In 2010, Oregon, Washington, and Idaho launched a tri-state outreach campaign to inform the public about the dangers of moving firewood to Pacific Northwest forests. The campaign, funded by the United States Department of Agriculture, closely followed the messaging of the national Don't Move Firewood campaign, which recommends buy firewood that was cut locally, preferably within the county or region of where it will be burned. The tri-state outreach campaign, Buy It Where You Burn It, encouraged good campfire practices with branded posters, billboards, and playing cards located at rest stops and state parks.
Invasive Species Resources
Displaying 1 to 9 of 9Search Help
Oregon Invasive Species Council.
Emerald Ash Borer Information Network.
Provides state quarantine information. Federal domestic quarantine EAB regulations have been removed effectively Jan 14, 2021.
Vermont Agency of Natural Resources. Department of Forestry, Parks, and Recreation.
Firewood is widely recognized as a major source of non-native forest insect and disease infestations. A rule governing the importation of untreated firewood into Vermont went into effect on May 1, 2016. Visitors to Vermont State Parks, Vermont State Forests, and the Green Mountain National Forest may only bring firewood originating from Vermont or that is heat treated and in its original, labeled package. To help slow the spread of emerald ash borer within Vermont, ash firewood that has not been heat treated should not be moved outside of the Emerald Ash Borer Infested Area in Vermont.
Michigan State University.
Sustainable Resources Institute.
This site was initially created by the Southeast Michigan Resource Conservation and Development Council through funding from the USDA Forest Service Wood Education and Resource Center. In 2019, Firewood Scout's management and operations were transferred to the Sustainable Resources Institute, a non profit corporation specializing in natural resource research, education, training and certification. Today, Firewood Scout continues to add new partnering states and to spread the message of "Buy your firewood where you plan to burn it!"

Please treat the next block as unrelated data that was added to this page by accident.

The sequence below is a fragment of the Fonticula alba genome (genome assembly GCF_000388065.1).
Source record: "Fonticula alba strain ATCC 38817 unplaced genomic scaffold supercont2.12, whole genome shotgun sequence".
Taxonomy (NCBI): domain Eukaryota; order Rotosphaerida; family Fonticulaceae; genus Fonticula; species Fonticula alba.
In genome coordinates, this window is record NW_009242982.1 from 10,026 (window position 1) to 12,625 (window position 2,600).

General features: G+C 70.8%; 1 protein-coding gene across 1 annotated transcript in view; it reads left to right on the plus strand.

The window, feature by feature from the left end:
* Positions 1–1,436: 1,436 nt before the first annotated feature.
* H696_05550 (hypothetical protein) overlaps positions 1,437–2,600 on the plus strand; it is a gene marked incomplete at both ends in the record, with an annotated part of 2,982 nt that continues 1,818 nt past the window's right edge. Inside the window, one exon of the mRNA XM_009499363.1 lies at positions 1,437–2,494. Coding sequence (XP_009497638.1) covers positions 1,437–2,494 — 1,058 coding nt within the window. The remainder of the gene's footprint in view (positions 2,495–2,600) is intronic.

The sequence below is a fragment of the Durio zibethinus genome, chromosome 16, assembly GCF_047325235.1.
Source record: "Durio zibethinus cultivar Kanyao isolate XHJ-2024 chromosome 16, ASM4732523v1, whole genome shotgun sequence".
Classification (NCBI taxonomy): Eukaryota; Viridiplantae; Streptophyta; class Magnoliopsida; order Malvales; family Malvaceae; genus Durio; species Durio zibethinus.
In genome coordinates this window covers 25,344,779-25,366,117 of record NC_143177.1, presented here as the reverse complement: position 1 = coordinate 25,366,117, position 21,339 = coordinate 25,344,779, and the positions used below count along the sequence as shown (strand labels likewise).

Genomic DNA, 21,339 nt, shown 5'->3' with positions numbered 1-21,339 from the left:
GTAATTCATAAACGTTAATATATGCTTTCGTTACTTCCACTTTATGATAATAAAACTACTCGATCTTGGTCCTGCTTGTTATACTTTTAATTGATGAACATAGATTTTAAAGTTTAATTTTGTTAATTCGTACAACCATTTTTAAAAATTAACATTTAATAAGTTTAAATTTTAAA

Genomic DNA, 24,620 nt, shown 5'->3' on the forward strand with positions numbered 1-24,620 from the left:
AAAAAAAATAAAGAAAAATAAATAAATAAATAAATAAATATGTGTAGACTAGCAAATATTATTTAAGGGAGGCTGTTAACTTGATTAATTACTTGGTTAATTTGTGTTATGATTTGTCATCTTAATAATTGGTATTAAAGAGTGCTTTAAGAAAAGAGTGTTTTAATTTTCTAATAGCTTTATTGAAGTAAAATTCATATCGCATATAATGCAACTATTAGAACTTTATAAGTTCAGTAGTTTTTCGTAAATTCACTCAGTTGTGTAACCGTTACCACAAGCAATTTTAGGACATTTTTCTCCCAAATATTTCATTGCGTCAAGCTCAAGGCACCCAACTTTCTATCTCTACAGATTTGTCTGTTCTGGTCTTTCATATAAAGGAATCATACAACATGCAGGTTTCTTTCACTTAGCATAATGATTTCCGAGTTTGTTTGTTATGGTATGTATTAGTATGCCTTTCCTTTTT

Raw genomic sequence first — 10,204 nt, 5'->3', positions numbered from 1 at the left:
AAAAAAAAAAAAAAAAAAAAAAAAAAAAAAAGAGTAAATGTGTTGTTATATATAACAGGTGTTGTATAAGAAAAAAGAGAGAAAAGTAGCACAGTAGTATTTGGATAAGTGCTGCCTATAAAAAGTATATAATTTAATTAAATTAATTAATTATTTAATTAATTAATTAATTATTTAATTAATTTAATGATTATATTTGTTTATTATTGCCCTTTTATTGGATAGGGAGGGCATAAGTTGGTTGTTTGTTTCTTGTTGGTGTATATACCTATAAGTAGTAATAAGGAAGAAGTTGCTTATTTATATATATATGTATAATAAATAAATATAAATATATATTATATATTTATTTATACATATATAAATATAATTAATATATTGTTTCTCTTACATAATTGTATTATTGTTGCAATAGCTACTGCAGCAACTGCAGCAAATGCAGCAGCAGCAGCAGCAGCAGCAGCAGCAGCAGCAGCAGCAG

Michigan Department of Agriculture and Rural Development.
The Michigan Department of Agriculture and Rural Development (MDARD) is proposing an Exterior Firewood Quarantine (PDF | 192 KB) to prevent the introduction of unwanted plant pests and diseases into Michigan. Public comments on the proposal are due by Friday, November 19, 2021. Over 140 pests and diseases can be moved by firewood, including Asian long-horned beetle, mountain pine beetle and spotted lanternfly. These pests are not known to exist in Michigan but could be accidentally brought into the state by travelers transporting firewood.
Members of the public interested in providing feedback on this proposed quarantine can submit their comments to Mike Bryan, MDARD Export and Compliance Specialist by emailing BryanM@Michigan.gov. The deadline for comments is Friday, November 19, 2021. Additional information is available at Michigan.gov/Invasives and on MDARD's plant pest quarantine webpage.
Oregon State University. Extension Service.
The purpose of this publication is to alert Oregonians to the risk of introducing or dispersing invasive forest pests through firewood. Although Oregon law restricts the import of untreated commercial firewood, there still is a risk that people moving firewood will introduce or spread pests. Interstate transport of firewood by people is one of the most important avenues for dispersal of many invasive forest pests. See also: Forest Health, Insects and Disease for more publications.
Maine Department of Agriculture, Conservation, and Forestry. Maine Forest Service.
Moving firewood can transport exotic insects & diseases that pose a serious threat to our forests. Don't transport firewood -- BURN IT WHERE YOU BUY IT!